This was the first novel I read by Paul Auster and it is my favourite. Leviathan grips the reader’s interest from the word go – “Six days ago a man blew himself up by the side of a road”.
The story unfolds in flashback to unveil another of his typically kaleidoscopic tales, one that unfolds by means of chance encounters and bizarre coincidences which dictate the course of events surrounding his intriguing and compelling cast of characters.
Auster explores failure, identity, chance, coincidence and the evasive nature of truth. Maria, the character who follows strangers to photograph them is based on Sophie Calle, the French performance artist who recreated her own life by photographing actual people while creating fictions about them.
In northern Iceland, 1829, Agnes Magnúsdøttir is condemned to death for her part in the brutal murder of her lover. Agnes is sent to wait out her final months on the farm of district officer Jøn Jønsson, his wife and their two daughters. Horrified to have a convicted murderer in their midst, the family avoid contact with Agnes. Only Tøti, the young assistant priest appointed Agnes’s spiritual guardian, is compelled to try to understand her. As the year progresses and the hardships of rural life force the household to work side by side, Agnes’s story begins to emerge and with it the family’s terrible realisation that all is not as they had assumed.
Hannah Kent portrays Iceland’s landscape, where every day is a battle for survival, and asks how one woman can hope to survive when her life depends upon stories told by others.
Jason is 13, doomed to be growing up in the most boring family in the deadest village (Black Swan Green) in the dullest county (Worcestershire) in the most tedious nation (England). And he stammers. This novel follows 13 months in his life, covering the pitfalls of school and home, bullies, girls and family politics.
Sometimes however much you love someone, you can’t understand them. Ian used to think that his life had been disappointingly easy, compared to the pioneers. He had a happy marriage, four children, a satisfactory job and, for just over a year, he has served the church in his role as Bishop of the local congregation, an enormous responsibility. And then Issy died. Now his wife, Claire, won’t get out of their dead daughter’s bottom bunk and she won’t speak.
Moving, funny and sharply observed A Song for Issy Bradley explores the outer reaches of doubt and faith but ultimately it’s a story about a family trying to work out how to carry on when their world has fallen apart.
“Elizabeth is missing”, reads the note in Maud’s pocket in her own handwriting. Lately, Maud’s been getting forgetful. She keeps buying peach slices when she has a cupboard full, forgets to drink the cups of tea she’s made and writes notes to remind herself of things. But Maud is determined to discover what has happened to her friend, Elizabeth, and what it has to do with the unsolved disappearance of her sister Sukey, years back, just after the war.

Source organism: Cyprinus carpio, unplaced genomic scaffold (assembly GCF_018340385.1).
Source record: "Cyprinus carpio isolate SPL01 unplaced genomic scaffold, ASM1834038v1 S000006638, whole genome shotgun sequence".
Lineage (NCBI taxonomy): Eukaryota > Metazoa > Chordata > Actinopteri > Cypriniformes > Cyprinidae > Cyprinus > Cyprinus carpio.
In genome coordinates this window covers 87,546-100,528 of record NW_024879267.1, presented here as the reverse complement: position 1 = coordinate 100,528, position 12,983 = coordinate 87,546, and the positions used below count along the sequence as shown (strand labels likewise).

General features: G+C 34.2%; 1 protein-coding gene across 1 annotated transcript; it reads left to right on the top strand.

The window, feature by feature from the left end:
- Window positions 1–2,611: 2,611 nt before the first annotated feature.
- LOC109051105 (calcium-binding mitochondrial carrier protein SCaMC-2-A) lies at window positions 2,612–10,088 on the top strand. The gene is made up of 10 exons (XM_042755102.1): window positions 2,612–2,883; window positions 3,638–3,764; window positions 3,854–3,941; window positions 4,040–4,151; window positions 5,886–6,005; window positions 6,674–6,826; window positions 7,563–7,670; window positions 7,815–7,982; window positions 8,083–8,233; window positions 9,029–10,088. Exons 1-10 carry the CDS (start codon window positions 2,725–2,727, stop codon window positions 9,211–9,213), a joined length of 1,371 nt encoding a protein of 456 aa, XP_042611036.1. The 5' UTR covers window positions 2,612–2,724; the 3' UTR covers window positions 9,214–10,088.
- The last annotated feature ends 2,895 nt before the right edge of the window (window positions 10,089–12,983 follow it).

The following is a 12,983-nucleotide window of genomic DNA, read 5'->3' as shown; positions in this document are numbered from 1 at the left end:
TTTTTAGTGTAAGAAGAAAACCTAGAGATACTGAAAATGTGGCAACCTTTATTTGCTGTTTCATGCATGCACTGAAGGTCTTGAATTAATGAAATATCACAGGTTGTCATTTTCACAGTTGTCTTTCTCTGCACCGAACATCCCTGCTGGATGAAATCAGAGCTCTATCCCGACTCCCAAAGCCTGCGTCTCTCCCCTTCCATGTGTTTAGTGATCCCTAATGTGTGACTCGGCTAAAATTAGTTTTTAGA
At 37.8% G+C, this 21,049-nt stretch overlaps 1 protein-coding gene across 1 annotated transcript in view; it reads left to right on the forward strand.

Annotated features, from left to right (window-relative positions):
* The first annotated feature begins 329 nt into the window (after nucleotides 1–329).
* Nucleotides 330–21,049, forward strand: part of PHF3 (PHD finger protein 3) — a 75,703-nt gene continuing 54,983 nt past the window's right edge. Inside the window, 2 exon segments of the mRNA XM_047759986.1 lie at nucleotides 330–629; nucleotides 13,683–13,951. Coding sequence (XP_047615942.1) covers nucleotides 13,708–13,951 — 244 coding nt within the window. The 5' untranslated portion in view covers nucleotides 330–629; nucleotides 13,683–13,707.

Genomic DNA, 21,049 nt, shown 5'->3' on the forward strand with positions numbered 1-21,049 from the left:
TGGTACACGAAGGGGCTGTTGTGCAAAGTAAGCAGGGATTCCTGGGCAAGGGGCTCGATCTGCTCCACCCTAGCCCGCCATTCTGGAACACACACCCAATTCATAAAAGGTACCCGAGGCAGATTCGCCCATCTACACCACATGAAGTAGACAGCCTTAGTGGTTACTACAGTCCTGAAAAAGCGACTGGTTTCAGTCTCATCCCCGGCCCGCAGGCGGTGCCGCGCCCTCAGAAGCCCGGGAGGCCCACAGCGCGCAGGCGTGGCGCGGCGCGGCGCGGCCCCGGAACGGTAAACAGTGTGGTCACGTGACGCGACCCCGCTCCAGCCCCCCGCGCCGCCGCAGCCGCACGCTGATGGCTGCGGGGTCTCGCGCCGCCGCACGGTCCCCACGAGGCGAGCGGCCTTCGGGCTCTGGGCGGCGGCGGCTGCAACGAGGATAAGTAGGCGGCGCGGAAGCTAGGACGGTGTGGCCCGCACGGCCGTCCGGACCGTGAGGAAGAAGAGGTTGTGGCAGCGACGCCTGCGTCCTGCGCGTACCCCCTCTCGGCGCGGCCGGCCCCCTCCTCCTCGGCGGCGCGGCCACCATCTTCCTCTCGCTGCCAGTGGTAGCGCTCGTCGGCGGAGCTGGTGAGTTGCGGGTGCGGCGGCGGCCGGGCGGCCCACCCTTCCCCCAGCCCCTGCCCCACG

Elizabeth is Missing is an investigation into a seventy-year-old crime, through the eyes of the most unreliable of narrators. Emma Healey spent most of her working life in libraries, bookshops and galleries. She is a graduate of the UEA MA in Creative Writing programme. Elizabeth is Missing is her first novel.
For Josh Harper, being in show-business means everything he ever wanted – money, fame, a beautiful wife, and a lead role on the London stage. For Stephen C. McQueen, it means a disastrous career playing passers-by and dead people. Stephen is stuck with an unfortunate name, a hopeless agent, a daughter he barely knows, and a job as understudy to Josh Harper, the 12th Sexiest Man in the World. When Stephen falls in love with Josh’s clever, funny wife Nora, things get even more difficult – but might there yet be a way for Stephen to get his Big Break?
Warm, witty and readable. It’s light but you will go along for the ride.
Recession has shuffled Clay Jannon out of his life as a San Francisco web design drone and has landed him a new job working the night shift at Mr. Penumbra’s 24-Hour Bookstore. There are only a few customers, but they come in repeatedly and never seem to buy anything; instead they simply borrow impossibly obscure volumes from strange corners of the store, all according to some elaborate, long-standing arrangement with the gnomic Mr. Penumbra. The store must be a front for something larger, Clay concludes, and soon he’s embarked on a complex analysis of the customers’ behaviour.
A very satisfying (and old-fashioned) adventure story, Sloan’s debut is also a reminder about the pleasures of reading, of discovery, of investigation, and of books themselves.
Unbroken is the true story of World War II hero Louis Zamperini, a former Olympic track star who survived a plane crash in the Pacific, spent 47 days drifting on a raft, and then survived more than two and a half years as a prisoner of war in several brutal Japanese internment camps. An amazing story and soon to be a Hollywood film.